An Internet Service Provider (ISP) will usually provide email services with your connection to the Internet. To send an email your computer connects to their outgoing mail server (via SMTP) and your message is then relayed across the Internet to the recipient’s mailbox. When the recipient collects email from their mailbox (via POP3) the email you sent is downloaded to their computer. Mobile devices connect via IMAP.
The email address that an Internet Service Provider gives out to customers will usually be in the format of email@example.com. You could even be issued with something like firstname.lastname@example.org. Although such an address may work perfectly well it is not very practical to give out to other people.
When you register your own domain name it does not matter which email address your service provider gives you. An email that has been sent to email@example.com will be received by our mailserver and automatically forwarded to you at firstname.lastname@example.org. As far as the sender is concerned they will only know about the address using your domain name and you can still collect the email from the mailbox provided by your service provider.
However when you send an email it includes the details of your email address. If you update your email software settings so that your sender and reply address is email@example.com then the people you contact will remain unaware of who your Internet Service Provider is.
From Alice to Bob
From Bob, back to Alice
The benefits of email forwarding
- your ISP email address is unaffected
- continue to receive email in your ISP mailbox
- continue to send email using your ISP mailserver
- collect your email from just one mailbox
- works with as many domain names as you want
- choose your own usernames
- forward additional usernames to other service providers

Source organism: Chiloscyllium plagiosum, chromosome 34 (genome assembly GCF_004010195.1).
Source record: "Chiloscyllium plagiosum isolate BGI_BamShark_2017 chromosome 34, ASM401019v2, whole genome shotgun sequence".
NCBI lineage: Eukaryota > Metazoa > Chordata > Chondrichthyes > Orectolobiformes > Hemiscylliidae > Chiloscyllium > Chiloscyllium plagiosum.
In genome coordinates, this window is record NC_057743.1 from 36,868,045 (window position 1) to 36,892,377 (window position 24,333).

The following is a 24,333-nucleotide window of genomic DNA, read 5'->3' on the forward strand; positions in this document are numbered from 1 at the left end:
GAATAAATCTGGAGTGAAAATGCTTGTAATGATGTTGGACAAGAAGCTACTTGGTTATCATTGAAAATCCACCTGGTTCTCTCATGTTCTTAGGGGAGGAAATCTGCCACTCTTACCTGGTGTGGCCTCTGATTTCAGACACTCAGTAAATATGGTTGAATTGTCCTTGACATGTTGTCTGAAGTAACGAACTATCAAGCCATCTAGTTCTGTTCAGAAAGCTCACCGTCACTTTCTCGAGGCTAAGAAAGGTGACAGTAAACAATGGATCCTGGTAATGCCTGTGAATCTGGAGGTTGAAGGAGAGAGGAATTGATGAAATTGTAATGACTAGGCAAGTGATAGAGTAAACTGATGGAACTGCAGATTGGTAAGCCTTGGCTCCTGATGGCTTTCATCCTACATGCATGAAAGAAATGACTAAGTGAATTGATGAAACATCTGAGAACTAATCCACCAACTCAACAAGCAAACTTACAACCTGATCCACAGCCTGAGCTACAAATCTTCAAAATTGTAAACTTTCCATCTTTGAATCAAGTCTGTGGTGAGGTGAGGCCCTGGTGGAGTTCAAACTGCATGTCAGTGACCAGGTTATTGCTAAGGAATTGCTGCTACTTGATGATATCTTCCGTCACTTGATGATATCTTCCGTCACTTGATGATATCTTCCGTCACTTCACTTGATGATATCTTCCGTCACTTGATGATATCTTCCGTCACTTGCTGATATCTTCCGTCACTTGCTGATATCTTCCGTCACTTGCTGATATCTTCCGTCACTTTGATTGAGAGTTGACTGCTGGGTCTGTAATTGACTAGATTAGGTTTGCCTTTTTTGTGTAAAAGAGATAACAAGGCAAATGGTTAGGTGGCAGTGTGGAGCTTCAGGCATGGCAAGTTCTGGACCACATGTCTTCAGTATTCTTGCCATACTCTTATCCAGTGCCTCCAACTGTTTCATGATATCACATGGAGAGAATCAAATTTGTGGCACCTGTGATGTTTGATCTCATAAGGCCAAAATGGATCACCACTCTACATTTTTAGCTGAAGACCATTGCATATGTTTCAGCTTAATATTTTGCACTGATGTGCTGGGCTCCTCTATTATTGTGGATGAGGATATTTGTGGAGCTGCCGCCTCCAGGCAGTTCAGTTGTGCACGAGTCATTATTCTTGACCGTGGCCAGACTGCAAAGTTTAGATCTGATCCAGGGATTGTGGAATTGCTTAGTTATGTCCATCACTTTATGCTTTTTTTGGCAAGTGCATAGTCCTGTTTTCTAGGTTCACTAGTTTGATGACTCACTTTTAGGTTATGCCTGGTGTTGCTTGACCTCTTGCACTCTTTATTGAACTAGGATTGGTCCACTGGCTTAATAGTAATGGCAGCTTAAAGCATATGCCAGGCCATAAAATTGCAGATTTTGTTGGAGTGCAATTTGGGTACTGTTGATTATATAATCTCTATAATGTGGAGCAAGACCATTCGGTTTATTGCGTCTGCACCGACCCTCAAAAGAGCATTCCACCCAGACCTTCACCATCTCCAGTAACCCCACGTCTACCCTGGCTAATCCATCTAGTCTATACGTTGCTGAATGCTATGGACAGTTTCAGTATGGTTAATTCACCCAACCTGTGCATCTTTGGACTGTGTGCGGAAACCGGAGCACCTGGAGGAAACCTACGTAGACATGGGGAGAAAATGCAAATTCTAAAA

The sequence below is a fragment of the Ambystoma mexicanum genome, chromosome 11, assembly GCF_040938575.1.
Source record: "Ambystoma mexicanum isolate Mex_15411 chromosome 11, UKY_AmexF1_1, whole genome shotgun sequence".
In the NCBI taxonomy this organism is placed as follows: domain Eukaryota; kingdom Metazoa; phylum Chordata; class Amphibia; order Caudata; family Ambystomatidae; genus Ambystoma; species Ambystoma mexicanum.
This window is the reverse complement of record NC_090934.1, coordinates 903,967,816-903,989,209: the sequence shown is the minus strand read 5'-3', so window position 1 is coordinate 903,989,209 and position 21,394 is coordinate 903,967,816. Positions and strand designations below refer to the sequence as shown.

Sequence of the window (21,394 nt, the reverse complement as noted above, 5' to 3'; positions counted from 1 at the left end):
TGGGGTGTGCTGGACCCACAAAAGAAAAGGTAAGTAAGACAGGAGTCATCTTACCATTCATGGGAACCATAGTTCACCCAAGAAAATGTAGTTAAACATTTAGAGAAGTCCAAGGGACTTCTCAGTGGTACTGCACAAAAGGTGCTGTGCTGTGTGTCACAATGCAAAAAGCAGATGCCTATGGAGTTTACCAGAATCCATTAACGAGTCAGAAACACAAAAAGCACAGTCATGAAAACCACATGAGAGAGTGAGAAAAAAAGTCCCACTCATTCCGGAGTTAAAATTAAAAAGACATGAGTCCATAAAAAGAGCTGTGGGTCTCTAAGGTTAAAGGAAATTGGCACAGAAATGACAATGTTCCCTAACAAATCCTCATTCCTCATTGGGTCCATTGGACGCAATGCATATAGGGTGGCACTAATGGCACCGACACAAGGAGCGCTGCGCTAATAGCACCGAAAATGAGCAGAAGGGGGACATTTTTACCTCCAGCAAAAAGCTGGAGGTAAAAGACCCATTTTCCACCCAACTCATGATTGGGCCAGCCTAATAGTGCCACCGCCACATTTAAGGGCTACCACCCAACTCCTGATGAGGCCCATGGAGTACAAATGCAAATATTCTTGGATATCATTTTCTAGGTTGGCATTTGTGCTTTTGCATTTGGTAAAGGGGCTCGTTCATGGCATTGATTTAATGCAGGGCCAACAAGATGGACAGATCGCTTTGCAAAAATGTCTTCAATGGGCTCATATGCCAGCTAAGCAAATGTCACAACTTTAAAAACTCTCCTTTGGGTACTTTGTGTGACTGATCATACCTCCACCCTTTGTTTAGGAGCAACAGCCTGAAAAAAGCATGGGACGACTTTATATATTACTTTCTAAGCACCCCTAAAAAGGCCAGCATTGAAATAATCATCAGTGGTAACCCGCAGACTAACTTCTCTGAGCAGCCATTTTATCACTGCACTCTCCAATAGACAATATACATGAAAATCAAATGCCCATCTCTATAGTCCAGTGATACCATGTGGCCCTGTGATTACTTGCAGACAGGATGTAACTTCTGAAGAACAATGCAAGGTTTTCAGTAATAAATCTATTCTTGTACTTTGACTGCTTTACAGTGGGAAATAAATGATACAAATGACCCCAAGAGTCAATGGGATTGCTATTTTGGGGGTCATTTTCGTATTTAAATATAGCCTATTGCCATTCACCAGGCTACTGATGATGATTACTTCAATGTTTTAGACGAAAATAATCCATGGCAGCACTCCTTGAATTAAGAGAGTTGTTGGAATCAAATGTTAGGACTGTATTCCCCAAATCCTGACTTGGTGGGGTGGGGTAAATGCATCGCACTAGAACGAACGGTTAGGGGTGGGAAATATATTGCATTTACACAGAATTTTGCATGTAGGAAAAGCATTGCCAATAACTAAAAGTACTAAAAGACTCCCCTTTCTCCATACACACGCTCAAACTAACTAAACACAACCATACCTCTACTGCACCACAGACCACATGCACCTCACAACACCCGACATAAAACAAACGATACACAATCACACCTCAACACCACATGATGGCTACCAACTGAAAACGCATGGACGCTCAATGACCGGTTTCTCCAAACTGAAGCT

- change service provider without changing your email address
- fault tolerant - redirect your email via another ISP if necessary
Webmail vs POP mailbox
Email forwarding works with webmail services such as Hotmail, Yahoo! and Google Mail in the same way as it does with a POP mailbox. The only difference is that with webmail you do not download the message to your computer.
The sender and reply address
The majority of Internet Service Providers will allow you to update your email software settings so that your sender and reply address is firstname.lastname@example.org. However, some ISPs have configured their outgoing mailserver to reject emails if the sender address doesn’t match their domain name. This may help to reduce abuse of their mailserver by spammers but it also means they get a lot of free marketing when you promote their domain name in your email address.
BT customers can apply to email@example.com and ask for your domain name to be approved on outgoing email. This is a free service. You do not need to pay for an Internet Business Pack or move your domain to their servers.
AOL customers are unable to change their outgoing email address to anything other than firstname.lastname@example.org. In May 2006 they announced a beta project called MYeAddress which offered the opportunity to use your own domain name. The project closed a few months later and all test accounts were cancelled.
If you find your Internet Service Provider is either unwilling or unable to help you use your own domain name for your outgoing email address we can provide you with a special account. You can continue to use your service provider for your Internet connection.
Google Mail (Gmail) offers webmail access as standard. It can be personalised to use your domain name as the sender and reply address. You can also use the account as a POP mailbox but their outgoing SMTP service is now only available with paid services.